Minutes after the explosion, the Lebanese American University Medical center –Rizk Hospital (LAUMC-RH), a 138-bed university hospital, was among centers near the site of the explosion received around 350 casualties with different types of injuries, therefore overwhelming the hospital’s capacity and emergency resources. The infection control practices at the hospital, including hand hygiene and aseptic practices in the operating rooms were compromised. Such practice could have possibly led to contamination of hospital surfaces. In the literature, this was reflected by the positive threshold of nosocomial infections (NIs) per departments; 90% in surgery, 87.5% in emergency departments and 75% in operating rooms [3]. In addition, conflict injures have been associated with multidrug resistant organisms (MDRO) hospital outbreak including Acinetobacter baumannii calcoaceticus complex (ABC), multidrug resistant Pseudomonas aeruginosa, and Klebsiella pneumoniae [4, 5]. According to the CDC (Centers for Diseases Control and Prevention), MDROs are defined as microorganisms, predominantly bacteria, such as methicillin resistant staphylococcus aureus (MRSA), vancomycin resistant enterococci (VRE) that are resistant to one or more classes of antimicrobial agents [1, 6]. The overuse or miuse of antibiotics, which is common in the emergency settings during natural disasters or wars has led to the appearance of new strains of MDROS and is among the top 10 threats to global health [7,8,9]. For instance, multidrug-resistant gram-negative bacteria such as Pseudomonas aeruginosa and carbapenem-resistant K. pneumoniae, mainly due to multiple bacterial genetic mutations, form a major threat to the public health system with a high rate of mortality [10, 11].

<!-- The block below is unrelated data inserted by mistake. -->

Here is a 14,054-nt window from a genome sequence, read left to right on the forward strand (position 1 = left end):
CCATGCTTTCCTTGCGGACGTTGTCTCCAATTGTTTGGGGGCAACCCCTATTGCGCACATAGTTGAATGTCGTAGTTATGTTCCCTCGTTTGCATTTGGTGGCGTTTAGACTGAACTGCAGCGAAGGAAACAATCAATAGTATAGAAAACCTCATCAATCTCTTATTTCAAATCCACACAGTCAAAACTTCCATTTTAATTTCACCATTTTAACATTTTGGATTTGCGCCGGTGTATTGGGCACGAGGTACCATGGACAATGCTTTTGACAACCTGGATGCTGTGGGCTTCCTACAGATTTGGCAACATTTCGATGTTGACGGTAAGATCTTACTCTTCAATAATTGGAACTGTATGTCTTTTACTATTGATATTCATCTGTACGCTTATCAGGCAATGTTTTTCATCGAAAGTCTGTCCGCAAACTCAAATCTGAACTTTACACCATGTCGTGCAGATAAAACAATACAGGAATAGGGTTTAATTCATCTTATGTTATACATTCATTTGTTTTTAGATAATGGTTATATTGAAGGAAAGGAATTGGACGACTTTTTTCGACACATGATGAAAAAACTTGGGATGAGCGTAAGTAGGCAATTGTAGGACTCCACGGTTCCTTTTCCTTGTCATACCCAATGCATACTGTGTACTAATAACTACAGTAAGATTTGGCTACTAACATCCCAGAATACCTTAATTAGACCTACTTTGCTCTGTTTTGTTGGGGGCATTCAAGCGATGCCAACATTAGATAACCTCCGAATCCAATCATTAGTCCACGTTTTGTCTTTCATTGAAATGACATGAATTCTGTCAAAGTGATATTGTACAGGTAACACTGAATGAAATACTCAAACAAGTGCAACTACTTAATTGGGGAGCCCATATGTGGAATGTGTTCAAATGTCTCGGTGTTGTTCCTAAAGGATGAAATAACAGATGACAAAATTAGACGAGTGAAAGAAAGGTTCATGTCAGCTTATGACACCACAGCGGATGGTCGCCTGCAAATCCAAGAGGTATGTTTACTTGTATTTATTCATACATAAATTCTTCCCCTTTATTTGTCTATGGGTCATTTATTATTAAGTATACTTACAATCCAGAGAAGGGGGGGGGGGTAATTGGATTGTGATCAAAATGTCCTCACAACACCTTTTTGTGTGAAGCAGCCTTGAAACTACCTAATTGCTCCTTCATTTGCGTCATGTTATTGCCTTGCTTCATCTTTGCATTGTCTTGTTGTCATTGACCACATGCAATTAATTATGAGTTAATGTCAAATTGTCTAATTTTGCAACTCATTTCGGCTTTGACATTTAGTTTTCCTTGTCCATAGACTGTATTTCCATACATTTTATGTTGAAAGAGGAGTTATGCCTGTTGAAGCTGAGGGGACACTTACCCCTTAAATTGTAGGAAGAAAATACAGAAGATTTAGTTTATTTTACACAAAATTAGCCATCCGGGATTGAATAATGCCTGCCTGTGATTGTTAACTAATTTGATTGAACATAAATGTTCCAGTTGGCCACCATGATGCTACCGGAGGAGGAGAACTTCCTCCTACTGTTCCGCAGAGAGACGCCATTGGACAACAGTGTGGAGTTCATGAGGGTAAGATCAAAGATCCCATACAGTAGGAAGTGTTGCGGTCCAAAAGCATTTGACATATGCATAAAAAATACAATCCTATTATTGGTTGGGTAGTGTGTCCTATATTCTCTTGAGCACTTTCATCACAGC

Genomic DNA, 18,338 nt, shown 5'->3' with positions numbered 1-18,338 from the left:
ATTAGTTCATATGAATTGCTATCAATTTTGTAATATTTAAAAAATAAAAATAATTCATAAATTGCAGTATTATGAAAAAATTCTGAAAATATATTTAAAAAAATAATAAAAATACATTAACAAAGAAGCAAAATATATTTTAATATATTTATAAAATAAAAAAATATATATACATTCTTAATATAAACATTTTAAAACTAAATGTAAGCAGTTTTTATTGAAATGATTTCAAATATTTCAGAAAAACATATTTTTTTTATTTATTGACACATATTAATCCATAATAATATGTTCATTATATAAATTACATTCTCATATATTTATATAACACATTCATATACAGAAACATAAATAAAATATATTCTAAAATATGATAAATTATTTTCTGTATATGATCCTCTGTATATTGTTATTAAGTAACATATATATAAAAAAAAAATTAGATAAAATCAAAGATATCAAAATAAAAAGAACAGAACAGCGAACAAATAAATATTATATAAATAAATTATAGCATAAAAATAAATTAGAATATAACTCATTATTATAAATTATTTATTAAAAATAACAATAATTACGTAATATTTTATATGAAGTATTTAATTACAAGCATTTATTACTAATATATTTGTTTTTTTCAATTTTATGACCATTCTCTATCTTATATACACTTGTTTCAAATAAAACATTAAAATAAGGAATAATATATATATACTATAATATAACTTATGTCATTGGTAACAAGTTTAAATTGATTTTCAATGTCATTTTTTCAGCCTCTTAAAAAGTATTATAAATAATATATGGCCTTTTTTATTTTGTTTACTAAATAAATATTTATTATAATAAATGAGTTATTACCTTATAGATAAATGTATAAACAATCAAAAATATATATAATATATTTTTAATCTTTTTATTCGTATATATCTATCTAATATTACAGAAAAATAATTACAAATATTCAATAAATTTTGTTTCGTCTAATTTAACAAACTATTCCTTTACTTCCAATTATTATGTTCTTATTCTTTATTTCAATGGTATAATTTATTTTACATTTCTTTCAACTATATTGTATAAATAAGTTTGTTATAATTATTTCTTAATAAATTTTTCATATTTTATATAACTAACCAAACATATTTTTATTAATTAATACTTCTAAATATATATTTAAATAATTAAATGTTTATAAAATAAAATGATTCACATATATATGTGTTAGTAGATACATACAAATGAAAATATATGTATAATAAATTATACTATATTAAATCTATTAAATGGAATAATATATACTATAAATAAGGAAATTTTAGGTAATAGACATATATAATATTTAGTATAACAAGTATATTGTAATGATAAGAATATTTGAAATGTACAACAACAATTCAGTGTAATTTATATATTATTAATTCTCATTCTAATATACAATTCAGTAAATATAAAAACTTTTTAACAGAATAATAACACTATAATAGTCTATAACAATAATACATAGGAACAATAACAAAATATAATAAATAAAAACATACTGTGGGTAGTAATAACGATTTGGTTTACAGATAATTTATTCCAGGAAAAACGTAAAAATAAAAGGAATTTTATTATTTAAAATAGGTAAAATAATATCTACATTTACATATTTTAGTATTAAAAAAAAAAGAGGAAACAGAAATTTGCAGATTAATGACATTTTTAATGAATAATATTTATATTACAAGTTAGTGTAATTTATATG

Also, infections associated with explosions and combat-related injuries have been associated with two types of contamination: early and late contamination [12]. Any wound due to war or explosion is considered contaminated at the time of injury. In general, it is assumed that late contamination is associated with MDROs due to the increased use of broad-spectrum antimicrobial, surgeries, emergency department visit, and ventilation associated infections [12]. Adding to that, the high turnover of healthcare and staff personnel and the admission of patients without proper screening on admission, increases the risk of contamination and MDROs emergence [12].